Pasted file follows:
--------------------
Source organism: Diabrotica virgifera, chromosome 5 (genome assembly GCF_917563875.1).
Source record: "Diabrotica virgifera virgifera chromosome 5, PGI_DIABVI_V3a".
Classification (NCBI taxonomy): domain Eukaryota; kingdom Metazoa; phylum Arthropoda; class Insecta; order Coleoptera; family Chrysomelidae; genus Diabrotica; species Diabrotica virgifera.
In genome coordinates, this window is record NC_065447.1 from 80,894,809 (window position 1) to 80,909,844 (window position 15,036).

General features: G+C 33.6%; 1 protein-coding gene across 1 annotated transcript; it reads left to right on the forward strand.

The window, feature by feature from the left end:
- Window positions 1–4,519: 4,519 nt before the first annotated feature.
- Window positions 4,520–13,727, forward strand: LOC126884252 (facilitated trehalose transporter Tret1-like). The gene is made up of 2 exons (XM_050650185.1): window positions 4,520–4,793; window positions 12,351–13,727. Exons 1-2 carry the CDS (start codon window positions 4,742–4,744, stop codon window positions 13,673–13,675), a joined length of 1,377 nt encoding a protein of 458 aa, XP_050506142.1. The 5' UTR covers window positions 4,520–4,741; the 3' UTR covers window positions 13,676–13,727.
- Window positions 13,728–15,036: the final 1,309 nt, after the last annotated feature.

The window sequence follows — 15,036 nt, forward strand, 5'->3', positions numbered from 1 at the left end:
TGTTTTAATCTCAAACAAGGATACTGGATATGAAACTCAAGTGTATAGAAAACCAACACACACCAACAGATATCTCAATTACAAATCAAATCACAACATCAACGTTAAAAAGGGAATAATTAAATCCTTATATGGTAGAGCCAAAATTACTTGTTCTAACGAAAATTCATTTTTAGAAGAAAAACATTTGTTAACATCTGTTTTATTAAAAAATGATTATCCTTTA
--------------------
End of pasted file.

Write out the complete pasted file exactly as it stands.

Source organism: Diabrotica virgifera, chromosome 5 (genome assembly GCF_917563875.1).
Source record: "Diabrotica virgifera virgifera chromosome 5, PGI_DIABVI_V3a".
Classification (NCBI taxonomy): domain Eukaryota; kingdom Metazoa; phylum Arthropoda; class Insecta; order Coleoptera; family Chrysomelidae; genus Diabrotica; species Diabrotica virgifera.
In genome coordinates, this window is record NC_065447.1 from 80,894,809 (window position 1) to 80,909,844 (window position 15,036).

General features: G+C 33.6%; 1 protein-coding gene across 1 annotated transcript; it reads left to right on the forward strand.

The window, feature by feature from the left end:
- Window positions 1–4,519: 4,519 nt before the first annotated feature.
- Window positions 4,520–13,727, forward strand: LOC126884252 (facilitated trehalose transporter Tret1-like). The gene is made up of 2 exons (XM_050650185.1): window positions 4,520–4,793; window positions 12,351–13,727. Exons 1-2 carry the CDS (start codon window positions 4,742–4,744, stop codon window positions 13,673–13,675), a joined length of 1,377 nt encoding a protein of 458 aa, XP_050506142.1. The 5' UTR covers window positions 4,520–4,741; the 3' UTR covers window positions 13,676–13,727.
- Window positions 13,728–15,036: the final 1,309 nt, after the last annotated feature.

The window sequence follows — 15,036 nt, forward strand, 5'->3', positions numbered from 1 at the left end:
TGTTTTAATCTCAAACAAGGATACTGGATATGAAACTCAAGTGTATAGAAAACCAACACACACCAACAGATATCTCAATTACAAATCAAATCACAACATCAACGTTAAAAAGGGAATAATTAAATCCTTATATGGTAGAGCCAAAATTACTTGTTCTAACGAAAATTCATTTTTAGAAGAAAAACATTTGTTAACATCTGTTTTATTAAAAAATGATTATCCTTTA